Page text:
Averting a gas shortfall in Ukraine through a World Bank guarantee

This page in:

Photo: David Lawrence / World Bank Group

One September afternoon, my boss, Pankaj Gupta, popped his head into my office. He had some ideas about how the novel use of guarantees might help solve a type of problem we had not faced before. The Energy and Extractives Global Practice had received a request from Ukraine. The problem was the country was heading into the 2014/15 winter with a large gas shortfall.
These were not easy times for Ukraine, which was in the throes of armed conflict on its Eastern border. With an economy in turmoil, the credit rating agency, Standard & Poor's, had dropped Ukraine's credit rating two notches in the last year. The rating now languished at CCC, or very speculative and non-investment grade. This made finance, the life-blood of service delivery, difficult to access and expensive.

Even though I am decades into my career, I had not been at the World Bank very long. What I came to observe was the "Bank" at its very best. An urgent problem had arisen, a team was being mobilized and an initial scoping "mission" was being put together. The security backdrop for Ukraine at the time was for essential missions only, which only helped underline the importance of what was being asked of us.

Soon enough the mission team landed in Kyiv late on a Sunday night. We visited the offices of Ukraine's state gas utility, Naftogaz, first thing the next morning. What we found were a team of earnest professionals, some of whom were quite new to their roles. They faced a Herculean task of finding a way to shore up the near 40% shortfall in gas needed for the coming winter.
How had things come to this? Russia and Ukraine had supplied each other with gas during Soviet times. Ukraine's gas fields eventually declined, and Russia became Ukraine's main gas supplier. The empty gas fields became major gas storage reserves, the third largest in the world behind the United States and Russia. Ukraine is also at an energy crossroads given that Russia supplies a sizeable proportion of Europe's gas. Much of this gas is sent through a transit pipeline that runs across Ukraine. Following repeated supply interruptions, Naftogaz decided that it needed to diversify its sources of gas supply. It had started buying gas from suppliers in Western Europe.
Diversifying gas supply helped to solve one problem, but other problems emerged. Naftogaz did not have the credit strength for suppliers to accept payment after delivery. This is a big problem given the massive sums involved. Every day of mismatch between when suppliers are paid and when customers pay their bills increases working capital. That working capital was not only expensive; the amounts needed were simply not available.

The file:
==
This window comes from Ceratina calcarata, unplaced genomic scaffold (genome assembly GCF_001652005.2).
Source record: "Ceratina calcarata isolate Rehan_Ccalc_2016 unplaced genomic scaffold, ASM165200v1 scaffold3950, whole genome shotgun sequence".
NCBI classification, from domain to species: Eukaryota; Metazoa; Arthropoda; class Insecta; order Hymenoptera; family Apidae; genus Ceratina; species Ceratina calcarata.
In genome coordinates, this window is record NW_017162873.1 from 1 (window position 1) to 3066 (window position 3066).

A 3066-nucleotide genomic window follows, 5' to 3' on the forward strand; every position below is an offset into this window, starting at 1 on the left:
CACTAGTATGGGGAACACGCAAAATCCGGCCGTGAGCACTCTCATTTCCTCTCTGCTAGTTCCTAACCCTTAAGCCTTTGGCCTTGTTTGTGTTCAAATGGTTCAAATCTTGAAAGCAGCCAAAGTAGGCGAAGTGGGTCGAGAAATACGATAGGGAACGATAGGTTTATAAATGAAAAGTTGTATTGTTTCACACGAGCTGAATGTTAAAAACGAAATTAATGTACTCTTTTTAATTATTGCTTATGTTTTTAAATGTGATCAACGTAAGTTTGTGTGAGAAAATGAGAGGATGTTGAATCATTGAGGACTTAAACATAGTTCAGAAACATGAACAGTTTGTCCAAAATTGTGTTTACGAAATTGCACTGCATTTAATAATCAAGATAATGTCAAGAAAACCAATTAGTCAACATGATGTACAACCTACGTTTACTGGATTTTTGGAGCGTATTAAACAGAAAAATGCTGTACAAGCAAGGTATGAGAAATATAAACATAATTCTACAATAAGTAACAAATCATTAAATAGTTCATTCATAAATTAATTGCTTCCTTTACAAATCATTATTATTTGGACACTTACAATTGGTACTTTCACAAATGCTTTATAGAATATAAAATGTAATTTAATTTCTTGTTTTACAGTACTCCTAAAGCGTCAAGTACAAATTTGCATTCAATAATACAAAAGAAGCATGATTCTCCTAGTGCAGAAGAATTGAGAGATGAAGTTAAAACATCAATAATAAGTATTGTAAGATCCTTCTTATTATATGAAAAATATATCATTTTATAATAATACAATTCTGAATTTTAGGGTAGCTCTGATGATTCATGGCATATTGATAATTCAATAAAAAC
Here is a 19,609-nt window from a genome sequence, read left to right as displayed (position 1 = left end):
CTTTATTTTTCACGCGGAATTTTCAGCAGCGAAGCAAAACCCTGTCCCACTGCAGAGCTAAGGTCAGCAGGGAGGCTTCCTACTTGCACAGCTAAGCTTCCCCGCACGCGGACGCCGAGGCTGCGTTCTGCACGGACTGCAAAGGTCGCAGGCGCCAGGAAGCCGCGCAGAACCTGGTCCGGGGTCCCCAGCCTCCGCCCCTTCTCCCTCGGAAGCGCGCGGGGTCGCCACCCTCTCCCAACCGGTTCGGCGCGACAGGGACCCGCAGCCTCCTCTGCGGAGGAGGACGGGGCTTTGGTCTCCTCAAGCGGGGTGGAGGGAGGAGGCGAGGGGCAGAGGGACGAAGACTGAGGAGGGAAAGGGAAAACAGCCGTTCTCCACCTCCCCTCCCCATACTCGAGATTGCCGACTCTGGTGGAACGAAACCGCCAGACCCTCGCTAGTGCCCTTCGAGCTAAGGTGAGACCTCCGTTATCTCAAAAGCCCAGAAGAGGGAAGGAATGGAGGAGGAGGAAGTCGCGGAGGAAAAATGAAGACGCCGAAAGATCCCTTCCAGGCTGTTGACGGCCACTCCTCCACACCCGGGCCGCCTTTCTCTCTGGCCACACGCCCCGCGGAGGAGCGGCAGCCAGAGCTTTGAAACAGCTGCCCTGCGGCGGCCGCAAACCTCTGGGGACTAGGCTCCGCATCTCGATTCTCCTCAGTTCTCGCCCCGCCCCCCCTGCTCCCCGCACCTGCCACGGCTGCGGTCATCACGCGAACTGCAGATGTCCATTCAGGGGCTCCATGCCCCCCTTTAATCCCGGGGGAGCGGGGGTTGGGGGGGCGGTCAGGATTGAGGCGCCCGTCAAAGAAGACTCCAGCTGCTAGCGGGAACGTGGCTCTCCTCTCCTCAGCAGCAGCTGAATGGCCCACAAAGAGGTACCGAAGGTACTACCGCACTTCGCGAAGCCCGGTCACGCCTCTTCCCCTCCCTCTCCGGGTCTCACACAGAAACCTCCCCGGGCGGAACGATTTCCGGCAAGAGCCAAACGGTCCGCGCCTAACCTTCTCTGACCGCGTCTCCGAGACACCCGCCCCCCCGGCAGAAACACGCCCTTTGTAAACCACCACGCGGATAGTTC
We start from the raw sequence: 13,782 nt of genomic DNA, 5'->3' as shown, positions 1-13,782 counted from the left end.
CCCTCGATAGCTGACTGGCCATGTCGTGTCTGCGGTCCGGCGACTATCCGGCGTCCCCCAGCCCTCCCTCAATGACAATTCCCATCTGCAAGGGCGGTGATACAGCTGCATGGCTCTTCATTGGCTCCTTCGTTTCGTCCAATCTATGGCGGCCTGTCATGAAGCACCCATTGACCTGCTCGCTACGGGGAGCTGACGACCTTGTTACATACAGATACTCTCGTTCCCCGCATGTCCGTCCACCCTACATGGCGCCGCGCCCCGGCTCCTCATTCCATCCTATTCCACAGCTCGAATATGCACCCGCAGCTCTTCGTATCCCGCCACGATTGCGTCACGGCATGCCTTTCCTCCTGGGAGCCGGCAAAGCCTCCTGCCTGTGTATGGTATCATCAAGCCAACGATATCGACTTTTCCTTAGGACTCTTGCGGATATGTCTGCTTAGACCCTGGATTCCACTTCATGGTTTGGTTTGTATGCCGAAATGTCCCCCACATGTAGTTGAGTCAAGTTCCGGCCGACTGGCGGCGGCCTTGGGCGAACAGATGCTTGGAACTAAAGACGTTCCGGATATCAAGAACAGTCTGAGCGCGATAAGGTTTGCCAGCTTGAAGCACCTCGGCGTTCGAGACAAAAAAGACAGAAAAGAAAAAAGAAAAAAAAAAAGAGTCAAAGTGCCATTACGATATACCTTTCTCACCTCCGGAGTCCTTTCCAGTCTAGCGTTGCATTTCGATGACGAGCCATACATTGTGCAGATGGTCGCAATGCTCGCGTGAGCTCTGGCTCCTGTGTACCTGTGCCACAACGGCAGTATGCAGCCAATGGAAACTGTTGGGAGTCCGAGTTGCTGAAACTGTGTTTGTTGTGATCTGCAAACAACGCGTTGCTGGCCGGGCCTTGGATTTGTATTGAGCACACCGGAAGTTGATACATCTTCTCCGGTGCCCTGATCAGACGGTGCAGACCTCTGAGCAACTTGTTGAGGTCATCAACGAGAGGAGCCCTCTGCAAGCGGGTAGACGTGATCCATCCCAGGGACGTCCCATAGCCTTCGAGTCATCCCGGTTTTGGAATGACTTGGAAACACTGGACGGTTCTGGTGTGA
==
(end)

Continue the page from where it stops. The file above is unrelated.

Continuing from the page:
Constrained gas infrastructure on Ukraine's western borders made these credit and liquidity problems worse. Naftogaz needed to pump gas through this infrastructure at close to full capacity during the summer months. Customers don't need much gas during summer, so Naftogaz's revenues decline. This means the company experiences something of a financial drought during this period.
The team wanted to avoid gas saving measures being imposed, such as district heating systems being set at just 16 degrees Celsius. With 12 million people depending on a heating supply, the humanitarian implications were not lost on us.
The winter turned out to not be as cold as feared and this bought time to solve the problem. The solution was a joint product of the Naftogaz and World Bank teams, who consulted widely with gas suppliers and banks. Support from the European Investment Bank and the European Bank for Reconstruction and Development was also pivotal to success. The World Bank's sister organization, IFC, also stood ready to help out.
Days spent together around tables and whiteboards paid off when a scheme finally started to form. The essence of the solution was a €478 million revolving facility funded by Citi and Deutsche Bank. The facility gets disbursed through letters of credit (L/Cs) being issued to gas suppliers. These can be called when the gas the L/Cs relate to gets delivered. An L/C that is called becomes a loan to Naftogaz. That loan needs to be repaid in the following year. Repaid amounts get recycled as new L/Cs during an availability period, which allows the Facility to revolve. If a scheduled repayment is missed, the lenders can eventually call on the World Bank’s guarantee for full payment of principal and interest. Several layers of defense were built in to provide protective measures. A more detailed description of the transaction can be found here.
The World Bank-supported Facility was launched in 2016 and Naftogaz started using it to buy gas soon after. The facility is working as planned and the people of Ukraine are the real beneficiaries.  This is the best bit, because people outside my work sometimes question how much of a relationship there is between World Bank guarantees and the "real world." It's not an easy relationship to see, I admit, but there are many examples happening behind the scenes at the World Bank. The Ukraine Gas Supply Security Facility is one of these.
Related posts:
Scaling up World Bank guarantees to move the needle on infrastructure finance

Guarantees light the way for clean energy through renewable auctions

Maximizing concessional resources with guarantees—a perspective on sovereigns and sub-nationals

Transparency strengthens Ukraine’s energy security


Richard MacGeorge

Lead Infrastructure Finance Specialist

Join the Conversation

The content of this field is kept private and will not be shown publicly
Remaining characters: 1000